future action, as well as a useful list of resources and contacts for
individuals and organizations that wish to become more involved in the
WSIS process.


"The Privacy Law Sourcebook 2004: United States Law, International Law,
and Recent Developments," Marc Rotenberg, editor (EPIC 2005). Price:

The Privacy Law Sourcebook, which has been called the "Physician's Desk
Reference" of the privacy world, is the leading resource for students,
attorneys, researchers, and journalists interested in pursuing privacy
law in the United States and around the world. It includes the full
texts of major privacy laws and directives such as the Fair Credit
Reporting Act, the Privacy Act, and the OECD Privacy Guidelines, as
well as an up-to-date section on recent developments. New materials
include the APEC Privacy Framework, the Video Voyeurism Prevention Act,
and the CAN-SPAM Act.


"Filters and Freedom 2.0: Free Speech Perspectives on Internet Content
Controls" (EPIC 2001). Price: $20.

A collection of essays, studies, and critiques of Internet content
filtering. These papers are instrumental in explaining why filtering
threatens free expression.


EPIC publications and other books on privacy, open government, free
expression, crypto and governance can be ordered at:

EPIC Bookstore


EPIC also publishes EPIC FOIA Notes, which provides brief summaries of
interesting documents obtained from government agencies under the
Freedom of Information Act.

Subscribe to EPIC FOIA Notes at:

[8] Upcoming Conferences and Events

ICANN International Meeting
Brussels, Belgium, June 20-25, 2010.
For more information:

Eleventh Annual Institute on Privacy and Data Security
New York, NY, June 21-22, 2010.
For more information:

First International Workship on Data Security and Privacy in
Wireless Networks
Montreal, Quebec, June 21-23, 2010.
For more information:

7th Annual E-Commerce Best Practices Conference
Stanford, CA, June 25, 2010.
For more information:

Consumer Choices Technology Hearing
Washington, DC, June 29, 2010.
For more information:

Seventh Annual Collaboration, Electronic Messaging, Anti-Abuse, and
Spam Conference
Redmond, WA, July 13-14, 2010.
For more information:

Developing a Social Media Policy That Limits Risk: Practical Advice for
Companies in Regulated Industries
Webinar, July 15, 2010.
For more information:

Eleventh Annual Institute on Privacy and Data Security Law
Chicago, IL, July 19-20, 2010.
For more information:

Privacy and Identity Management for Life
(PrimeLife/IFIP Summer School 2010)
Helsingborg, Sweden, August 2-6, 2010.
For more information:

Privacy and Security in the Future Internet
3rd Network and Information Security (NIS'10) Summer School
Crete, Greece, September 13-17 2010.
For more information:

Internet Governance Forum 2010
Vilnius, Lithuania, 14-16 September 2010.
For more information:

"32nd Int'l Conference of Data Protection and Privacy Commissioners"
Jerusalem, October 2010.
For more information:

Join EPIC on Facebook

Join the Electronic Privacy Information Center on Facebook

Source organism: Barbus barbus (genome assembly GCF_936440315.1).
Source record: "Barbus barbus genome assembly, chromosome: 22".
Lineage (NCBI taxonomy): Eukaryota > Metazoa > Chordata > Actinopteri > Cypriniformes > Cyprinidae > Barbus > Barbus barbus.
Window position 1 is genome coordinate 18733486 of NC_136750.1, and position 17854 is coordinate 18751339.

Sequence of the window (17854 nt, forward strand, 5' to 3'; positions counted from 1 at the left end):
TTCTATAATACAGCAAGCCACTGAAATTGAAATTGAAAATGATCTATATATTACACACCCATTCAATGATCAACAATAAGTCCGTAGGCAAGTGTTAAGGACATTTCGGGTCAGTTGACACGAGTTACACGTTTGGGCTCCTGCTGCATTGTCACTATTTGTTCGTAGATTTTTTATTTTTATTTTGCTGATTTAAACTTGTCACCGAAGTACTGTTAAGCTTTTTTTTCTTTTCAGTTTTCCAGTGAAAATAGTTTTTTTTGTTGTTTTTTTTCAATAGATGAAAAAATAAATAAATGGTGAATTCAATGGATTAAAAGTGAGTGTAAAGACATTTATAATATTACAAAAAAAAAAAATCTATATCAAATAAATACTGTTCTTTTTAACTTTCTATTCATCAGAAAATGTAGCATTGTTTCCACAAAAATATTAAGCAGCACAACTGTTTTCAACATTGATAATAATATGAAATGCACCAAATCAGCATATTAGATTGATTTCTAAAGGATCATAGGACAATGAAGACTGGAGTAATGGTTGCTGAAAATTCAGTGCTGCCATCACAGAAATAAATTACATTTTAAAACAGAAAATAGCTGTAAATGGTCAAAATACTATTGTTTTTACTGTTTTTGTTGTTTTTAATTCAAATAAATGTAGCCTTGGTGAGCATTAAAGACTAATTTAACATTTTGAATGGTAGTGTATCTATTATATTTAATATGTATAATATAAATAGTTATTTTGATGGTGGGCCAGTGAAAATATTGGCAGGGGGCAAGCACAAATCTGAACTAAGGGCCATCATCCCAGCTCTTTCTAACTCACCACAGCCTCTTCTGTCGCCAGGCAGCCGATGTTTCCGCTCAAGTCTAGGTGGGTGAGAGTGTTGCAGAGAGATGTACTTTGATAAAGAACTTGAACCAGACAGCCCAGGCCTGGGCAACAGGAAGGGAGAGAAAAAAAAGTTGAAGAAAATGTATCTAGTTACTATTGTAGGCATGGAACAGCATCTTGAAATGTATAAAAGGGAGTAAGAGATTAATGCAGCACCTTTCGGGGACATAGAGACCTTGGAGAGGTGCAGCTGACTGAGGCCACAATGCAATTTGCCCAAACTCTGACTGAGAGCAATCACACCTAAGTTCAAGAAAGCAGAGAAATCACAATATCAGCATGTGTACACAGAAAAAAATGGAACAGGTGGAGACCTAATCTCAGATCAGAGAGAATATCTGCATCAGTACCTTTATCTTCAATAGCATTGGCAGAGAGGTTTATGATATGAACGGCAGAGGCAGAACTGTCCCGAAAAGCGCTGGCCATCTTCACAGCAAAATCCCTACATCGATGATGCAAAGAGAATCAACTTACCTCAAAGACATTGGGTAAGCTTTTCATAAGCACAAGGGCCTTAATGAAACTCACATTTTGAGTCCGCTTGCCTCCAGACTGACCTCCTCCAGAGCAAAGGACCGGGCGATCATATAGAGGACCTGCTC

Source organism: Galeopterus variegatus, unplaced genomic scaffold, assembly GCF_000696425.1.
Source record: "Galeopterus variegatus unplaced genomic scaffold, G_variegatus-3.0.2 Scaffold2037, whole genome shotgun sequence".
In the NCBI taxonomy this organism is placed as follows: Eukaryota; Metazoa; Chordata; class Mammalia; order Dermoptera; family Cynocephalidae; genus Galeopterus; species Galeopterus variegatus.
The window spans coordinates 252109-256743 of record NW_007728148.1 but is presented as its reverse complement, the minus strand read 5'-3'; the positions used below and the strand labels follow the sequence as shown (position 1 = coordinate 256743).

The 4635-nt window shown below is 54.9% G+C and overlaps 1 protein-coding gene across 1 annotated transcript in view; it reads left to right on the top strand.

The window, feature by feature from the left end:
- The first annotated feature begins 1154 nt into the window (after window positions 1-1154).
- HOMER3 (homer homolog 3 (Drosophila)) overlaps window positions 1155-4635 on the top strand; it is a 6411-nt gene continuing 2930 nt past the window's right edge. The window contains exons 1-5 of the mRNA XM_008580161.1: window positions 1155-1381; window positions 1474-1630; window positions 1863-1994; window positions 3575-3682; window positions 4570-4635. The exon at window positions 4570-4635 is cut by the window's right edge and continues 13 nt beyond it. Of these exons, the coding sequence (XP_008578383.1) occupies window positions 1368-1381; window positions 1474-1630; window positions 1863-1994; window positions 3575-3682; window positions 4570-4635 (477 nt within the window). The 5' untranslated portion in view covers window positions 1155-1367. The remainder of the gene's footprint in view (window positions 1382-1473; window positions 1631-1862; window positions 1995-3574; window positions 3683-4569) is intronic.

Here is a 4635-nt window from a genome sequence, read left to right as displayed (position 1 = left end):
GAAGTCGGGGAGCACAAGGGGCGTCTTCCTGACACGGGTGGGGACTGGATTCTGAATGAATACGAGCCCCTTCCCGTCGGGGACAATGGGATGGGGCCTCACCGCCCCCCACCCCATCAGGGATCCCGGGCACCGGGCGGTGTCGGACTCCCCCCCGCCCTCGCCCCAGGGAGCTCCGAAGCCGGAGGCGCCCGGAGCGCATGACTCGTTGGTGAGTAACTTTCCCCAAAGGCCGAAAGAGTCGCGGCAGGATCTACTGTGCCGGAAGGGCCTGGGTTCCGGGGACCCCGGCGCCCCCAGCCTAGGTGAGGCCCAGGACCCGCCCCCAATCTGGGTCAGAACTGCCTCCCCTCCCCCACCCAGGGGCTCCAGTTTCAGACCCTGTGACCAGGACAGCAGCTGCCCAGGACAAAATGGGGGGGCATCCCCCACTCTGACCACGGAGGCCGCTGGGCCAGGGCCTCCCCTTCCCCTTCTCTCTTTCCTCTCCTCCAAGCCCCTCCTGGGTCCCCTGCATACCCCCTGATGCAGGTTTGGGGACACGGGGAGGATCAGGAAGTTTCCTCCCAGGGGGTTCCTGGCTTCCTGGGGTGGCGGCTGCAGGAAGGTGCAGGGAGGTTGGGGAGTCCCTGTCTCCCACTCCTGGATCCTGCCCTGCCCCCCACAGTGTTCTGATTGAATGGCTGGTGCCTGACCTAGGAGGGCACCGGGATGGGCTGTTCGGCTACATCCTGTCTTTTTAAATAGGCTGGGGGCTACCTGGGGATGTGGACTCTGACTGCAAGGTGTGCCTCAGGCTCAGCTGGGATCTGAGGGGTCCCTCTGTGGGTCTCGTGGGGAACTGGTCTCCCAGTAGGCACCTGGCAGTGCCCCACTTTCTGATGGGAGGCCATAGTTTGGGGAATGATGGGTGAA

Start a discussion on privacy. Let us know your thoughts.
Stay up to date with EPIC's events.
Support EPIC.

Privacy Policy

The EPIC Alert mailing list is used only to mail the EPIC Alert and to
send notices about EPIC activities. We do not sell, rent or share our
mailing list. We also intend to challenge any subpoena or other legal
process seeking access to our mailing list. We do not enhance (link to
other databases) our mailing list or require your actual name.

In the event you wish to subscribe or unsubscribe your e-mail address
from this list, please follow the above instructions under "subscription

About EPIC

The Electronic Privacy Information Center is a public interest research
center in Washington, DC. It was established in 1994 to focus public
attention on emerging privacy issues such as the Clipper Chip, the
Digital Telephony proposal, national ID cards, medical record privacy,
and the collection and sale of personal information. EPIC publishes the
EPIC Alert, pursues Freedom of Information Act litigation, and conducts
policy research. For more information, see or write
EPIC, 1718 Connecticut Ave., NW, Suite 200, Washington, DC 20009. +1 202
483 1140 (tel), +1 202 483 1248 (fax).

Donate to EPIC

If you'd like to support the work of the Electronic Privacy Information
Center, contributions are welcome and fully tax-deductible. Checks
should be made out to "EPIC" and sent to 1718 Connecticut Ave., NW,
Suite 200, Washington, DC 20009. Or you can contribute online at:

Your contributions will help support Freedom of Information Act and
First Amendment litigation, strong and effective advocacy for the right
of privacy and efforts to oppose government regulation of encryption and
expanding wiretapping powers.

Thank you for your support.

Subscription Information

Subscribe/unsubscribe via web interface:

Back issues are available at:

The EPIC Alert displays best in a fixed-width font, such as Courier.

------------------------- END EPIC Alert 17.12 ------------------------


Share this page:

Defend Privacy. Support EPIC.
US Needs a Data Protection Agency
2020 Election Security